“Going Green” can mean different things to different people as well as different things in different settings. The one thing that “Going Green” always means is reducing the impact one has on the Earth’s resources.

There are numerous ways to go green, many of which can be easily incorporated into everyday life. Consider paper use. How much wasteful paper use occurs daily in the typical home? As an example taken from kitchens across the country, many singles and families alike routinely use paper towels, paper napkins and even paper plates. Adding in a few newspaper or magazine subscriptions and a pile of junk mail equals a lot of wasted paper per household each year.

For “Going Green” beginners, just combating paper waste can significantly reduce the impact an individual or family has on the environment. As most paper comes from trees, reducing paper use will save trees from needless harvest. Put the following ideas into practice today!

Paper Products

Stop using paper products unnecessarily. Commit to using real plates, even for snacks. Make or purchase cloth napkins to be used at meals. Keep paper towels for use only during those times when a dishcloth or sponge may not be appropriate, such as for clean up of poultry blood or other potential bacterial contaminants during food preparation. Follow Grandpa’s example and keep a handkerchief handy rather than reaching for a tissue. Be sure to purchase toilet paper made from post consumer content rather than virgin fibers.

Go Paperless

Switch to paperless billing wherever possible and sign up for online banking to pay monthly bills. Read the news or magazines online through digital subscriptions and opt for paperless book club or other memberships. Reduce the amount of other junk mail by signing up with a reputable mail preference service.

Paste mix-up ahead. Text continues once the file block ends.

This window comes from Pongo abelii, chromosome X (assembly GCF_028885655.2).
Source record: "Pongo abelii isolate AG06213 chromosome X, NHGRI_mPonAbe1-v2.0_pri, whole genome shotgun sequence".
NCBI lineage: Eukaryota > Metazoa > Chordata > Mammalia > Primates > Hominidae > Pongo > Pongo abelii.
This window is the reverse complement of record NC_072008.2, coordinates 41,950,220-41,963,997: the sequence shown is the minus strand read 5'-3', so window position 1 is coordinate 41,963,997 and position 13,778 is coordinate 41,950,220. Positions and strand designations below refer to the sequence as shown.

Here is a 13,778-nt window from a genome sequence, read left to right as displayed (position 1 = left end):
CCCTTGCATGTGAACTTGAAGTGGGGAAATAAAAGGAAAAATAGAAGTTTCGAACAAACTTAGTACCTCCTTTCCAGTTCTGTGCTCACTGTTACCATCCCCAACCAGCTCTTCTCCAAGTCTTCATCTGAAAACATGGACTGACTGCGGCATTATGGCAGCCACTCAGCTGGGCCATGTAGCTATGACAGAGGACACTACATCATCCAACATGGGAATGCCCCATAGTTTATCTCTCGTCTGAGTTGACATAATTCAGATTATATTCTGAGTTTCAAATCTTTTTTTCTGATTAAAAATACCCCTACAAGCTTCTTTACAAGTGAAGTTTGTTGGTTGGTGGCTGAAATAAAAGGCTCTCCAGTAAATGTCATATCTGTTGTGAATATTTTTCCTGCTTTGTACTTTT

Reuse and Recycle Paper

Save gift-wrap, tissue paper and gift bags to reuse on another occasion. Recycle greeting cards into postcards or gift tags. Donate magazines to libraries, senior centers or medical facilities and use catalogs for children’s crafts. Take old phone books or newspapers to the local recycling center or to make compostable starter pots for seedlings.

Bring Less Paper Home

Make or buy a reusable cloth shopping bag and significantly cut down on both paper and plastic bag usage. Buy products in bulk when possible to minimize wasteful packaging. When given the option, consider whether a receipt is really needed, for instance, at the coffee shop, grocery store or gas pump.

Share green ideas at work, at school and in the community. Encourage neighbors to get involved. Join, or even organize, green community activities. Take care of the Earth and she will return the favor!